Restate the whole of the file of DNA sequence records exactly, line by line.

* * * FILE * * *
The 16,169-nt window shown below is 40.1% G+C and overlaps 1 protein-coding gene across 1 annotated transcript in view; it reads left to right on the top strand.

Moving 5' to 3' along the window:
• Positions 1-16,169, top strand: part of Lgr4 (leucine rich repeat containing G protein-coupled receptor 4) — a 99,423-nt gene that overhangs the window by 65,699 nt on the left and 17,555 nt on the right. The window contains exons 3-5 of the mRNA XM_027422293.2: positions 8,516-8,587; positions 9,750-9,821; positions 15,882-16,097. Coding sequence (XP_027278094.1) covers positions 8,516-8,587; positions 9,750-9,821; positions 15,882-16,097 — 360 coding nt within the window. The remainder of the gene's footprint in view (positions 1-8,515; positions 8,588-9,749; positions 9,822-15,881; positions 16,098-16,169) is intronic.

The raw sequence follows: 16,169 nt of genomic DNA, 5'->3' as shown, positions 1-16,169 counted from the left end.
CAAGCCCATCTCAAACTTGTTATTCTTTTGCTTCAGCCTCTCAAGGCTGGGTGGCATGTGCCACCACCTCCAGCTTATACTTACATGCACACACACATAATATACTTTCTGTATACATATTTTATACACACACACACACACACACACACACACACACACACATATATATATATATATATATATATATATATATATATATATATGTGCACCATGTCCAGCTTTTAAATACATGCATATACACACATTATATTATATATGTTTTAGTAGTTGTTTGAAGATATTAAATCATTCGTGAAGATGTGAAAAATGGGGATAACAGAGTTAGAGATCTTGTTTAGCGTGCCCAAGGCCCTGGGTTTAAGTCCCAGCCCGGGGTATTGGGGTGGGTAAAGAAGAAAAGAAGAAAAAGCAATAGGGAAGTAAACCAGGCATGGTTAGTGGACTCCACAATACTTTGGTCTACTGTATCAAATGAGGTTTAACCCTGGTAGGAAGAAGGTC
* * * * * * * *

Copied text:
The 16,169-nt window shown below is 40.1% G+C and overlaps 1 protein-coding gene across 1 annotated transcript in view; it reads left to right on the top strand.

Moving 5' to 3' along the window:
• Positions 1-16,169, top strand: part of Lgr4 (leucine rich repeat containing G protein-coupled receptor 4) — a 99,423-nt gene that overhangs the window by 65,699 nt on the left and 17,555 nt on the right. The window contains exons 3-5 of the mRNA XM_027422293.2: positions 8,516-8,587; positions 9,750-9,821; positions 15,882-16,097. Coding sequence (XP_027278094.1) covers positions 8,516-8,587; positions 9,750-9,821; positions 15,882-16,097 — 360 coding nt within the window. The remainder of the gene's footprint in view (positions 1-8,515; positions 8,588-9,749; positions 9,822-15,881; positions 16,098-16,169) is intronic.

The raw sequence follows: 16,169 nt of genomic DNA, 5'->3' as shown, positions 1-16,169 counted from the left end.
CAAGCCCATCTCAAACTTGTTATTCTTTTGCTTCAGCCTCTCAAGGCTGGGTGGCATGTGCCACCACCTCCAGCTTATACTTACATGCACACACACATAATATACTTTCTGTATACATATTTTATACACACACACACACACACACACACACACACACACACATATATATATATATATATATATATATATATATATATATATATGTGCACCATGTCCAGCTTTTAAATACATGCATATACACACATTATATTATATATGTTTTAGTAGTTGTTTGAAGATATTAAATCATTCGTGAAGATGTGAAAAATGGGGATAACAGAGTTAGAGATCTTGTTTAGCGTGCCCAAGGCCCTGGGTTTAAGTCCCAGCCCGGGGTATTGGGGTGGGTAAAGAAGAAAAGAAGAAAAAGCAATAGGGAAGTAAACCAGGCATGGTTAGTGGACTCCACAATACTTTGGTCTACTGTATCAAATGAGGTTTAACCCTGGTAGGAAGAAGGTC